By lowering your mortgage interest rate through a refinance, you can save hundreds of dollars a month on your home-loan payment. But, refinancing when you're planning to move from your home shortly after the transaction can be complicated. You'll need to save enough money each month to make the refinance make sense. If you're moving soon, after all, you won't have as many months to pay off closing costs.
When you're moving in the near future, you want your monthly savings from a refinance to be as large as possible. If you are refinancing a 30-year fixed-rate mortgage loan of $200,000 with an interest rate of 6 percent, your monthly payment will stand at about $1,199. If you refinance that debt into the same loan but with an interest rate of 3.5 percent, you'll drop your monthly payment to about $898, a savings of about $300 a month, or $3,600 a year. But not all refinances bring the same amount of savings. If you refinance the same loan but only lower your interest rate from 4 percent to 3.5 percent, you'll only realize savings of about $56 a month or about $672 a year.
Pay close attention to the closing costs of a refinance if you are moving in the near future. These costs, along with your monthly savings, will determine how long it takes to realize any savings from your refinance. The closing costs you'll pay during a refinance vary according to your mortgage lender. The Federal Reserve Board, though, estimates that you can expect to pay from 3 percent to 6 percent of your loan's outstanding balance in such costs. If you're refinancing $180,000, you can expect to pay from $5,400 to $10,800 in closing costs.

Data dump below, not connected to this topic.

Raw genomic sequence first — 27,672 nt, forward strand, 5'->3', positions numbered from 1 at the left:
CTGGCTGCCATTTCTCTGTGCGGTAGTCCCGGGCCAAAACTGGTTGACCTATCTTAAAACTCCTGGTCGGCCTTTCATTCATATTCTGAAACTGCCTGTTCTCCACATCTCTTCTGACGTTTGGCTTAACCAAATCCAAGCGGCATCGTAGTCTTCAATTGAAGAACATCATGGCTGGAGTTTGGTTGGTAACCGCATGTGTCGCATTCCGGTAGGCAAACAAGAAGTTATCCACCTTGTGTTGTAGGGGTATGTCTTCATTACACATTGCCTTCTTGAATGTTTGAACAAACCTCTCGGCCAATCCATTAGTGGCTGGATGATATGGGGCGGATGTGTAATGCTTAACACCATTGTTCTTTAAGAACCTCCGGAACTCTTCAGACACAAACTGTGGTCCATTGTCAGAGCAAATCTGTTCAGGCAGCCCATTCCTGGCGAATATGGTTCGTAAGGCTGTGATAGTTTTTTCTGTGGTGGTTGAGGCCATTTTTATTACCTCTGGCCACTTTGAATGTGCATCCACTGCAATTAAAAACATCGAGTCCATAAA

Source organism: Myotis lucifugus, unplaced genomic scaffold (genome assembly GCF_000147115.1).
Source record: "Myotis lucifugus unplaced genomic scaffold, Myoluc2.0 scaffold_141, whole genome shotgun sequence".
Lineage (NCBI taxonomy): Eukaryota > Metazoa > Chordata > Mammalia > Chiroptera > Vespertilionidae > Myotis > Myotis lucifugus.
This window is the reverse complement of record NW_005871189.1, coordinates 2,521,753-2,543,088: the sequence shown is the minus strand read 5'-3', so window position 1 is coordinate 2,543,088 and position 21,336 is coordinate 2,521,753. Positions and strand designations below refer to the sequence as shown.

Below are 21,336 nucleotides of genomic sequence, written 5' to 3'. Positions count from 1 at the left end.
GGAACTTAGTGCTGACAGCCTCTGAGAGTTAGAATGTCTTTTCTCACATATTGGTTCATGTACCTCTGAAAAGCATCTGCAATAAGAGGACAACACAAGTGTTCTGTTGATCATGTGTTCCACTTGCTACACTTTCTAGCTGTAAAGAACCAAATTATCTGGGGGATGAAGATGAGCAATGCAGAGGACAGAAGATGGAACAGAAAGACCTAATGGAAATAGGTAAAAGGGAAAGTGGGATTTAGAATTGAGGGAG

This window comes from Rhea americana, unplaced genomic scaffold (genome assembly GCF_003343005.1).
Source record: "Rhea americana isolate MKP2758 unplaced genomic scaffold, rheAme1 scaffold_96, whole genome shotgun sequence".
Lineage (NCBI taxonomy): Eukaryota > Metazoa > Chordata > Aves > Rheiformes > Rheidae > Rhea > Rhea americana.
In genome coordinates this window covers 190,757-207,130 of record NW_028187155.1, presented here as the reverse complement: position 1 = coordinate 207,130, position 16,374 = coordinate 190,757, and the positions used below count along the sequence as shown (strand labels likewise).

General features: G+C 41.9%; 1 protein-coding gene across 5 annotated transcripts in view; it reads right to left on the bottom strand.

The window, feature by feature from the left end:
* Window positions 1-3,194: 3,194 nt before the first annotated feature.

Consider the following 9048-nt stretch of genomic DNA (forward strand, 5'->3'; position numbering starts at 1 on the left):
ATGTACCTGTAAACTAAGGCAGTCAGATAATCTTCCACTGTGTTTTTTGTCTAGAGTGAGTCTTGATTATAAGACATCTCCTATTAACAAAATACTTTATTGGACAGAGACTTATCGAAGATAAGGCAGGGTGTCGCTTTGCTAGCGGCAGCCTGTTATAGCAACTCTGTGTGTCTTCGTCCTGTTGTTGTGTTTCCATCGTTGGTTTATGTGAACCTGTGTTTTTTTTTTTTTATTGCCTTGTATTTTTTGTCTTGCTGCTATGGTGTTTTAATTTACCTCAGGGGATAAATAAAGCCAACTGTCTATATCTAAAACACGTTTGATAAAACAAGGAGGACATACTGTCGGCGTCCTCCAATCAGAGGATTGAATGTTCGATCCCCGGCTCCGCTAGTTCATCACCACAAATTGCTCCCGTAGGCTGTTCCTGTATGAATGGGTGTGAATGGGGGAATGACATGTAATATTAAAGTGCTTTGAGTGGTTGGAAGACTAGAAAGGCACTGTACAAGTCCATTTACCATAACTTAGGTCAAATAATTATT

How long it takes to recoup your closing costs and start enjoying your monthly savings depends upon your interest-rate drop and your closing costs. If your refinance saves you $3,600 a year and your closing costs run $5,400, it will take you less than two years to save enough to cover your closing costs. But if you only save $672 a year, it will take you slightly more than eight years to recover your closing costs.
If you plan on moving from your home shortly after your refinance -- say within one to five years -- you need to calculate how many months of loan-payment savings it will take you to cover the closing costs of your refinance. If it takes more months than you plan to stay in your home, then the refinance doesn't make financial sense. You can shop around with lenders licensed to do business in your state to find the one offering the lowest interest rate and closing costs. You are not required to work with the lender to which you are currently sending your monthly loan payment. However, if you can't find a lender that offers you a low enough rate and charges you lower fees, it might be wise to skip on a refinance if you plan on moving soon.
- Federal Reserve Board: A Consumer's Guide to Mortgage Refinancing
- Bankrate: When is it Worth it to Refinance?
- State Farm: Is Refinancing Worth It?
- Freddie Mac. "30-Year Fixed-Rate Mortgages Since 1971." Accessed August 28, 2020.
- Fannie Mae. "High LTV Refinance Option." Accessed March 9, 2020.
- Freddie Mac. "Understanding Relief Refinance." Accessed March 9, 2020.
- HUD.gov. "Streamline Refinance Your FHA Mortgage." Accessed March 9, 2020.
- U.S. Department of Veterans Affairs. "Interest Rate Reduction Refinance Loan." Accessed March 9, 2020.
- Consumer Financial Protection Bureau. "CFPB and VA WARNO: VA refinancing offers that sound too good to be true." Accessed March 9, 2020.
Don Rafner has been writing professionally since 1992, with work published in "The Washington Post," "Chicago Tribune," "Phoenix Magazine" and several trade magazines. He is also the managing editor of "Midwest Real Estate News." He specializes in writing about mortgage lending, personal finance, business and real-estate topics. He holds a Bachelor of Arts in journalism from the University of Illinois.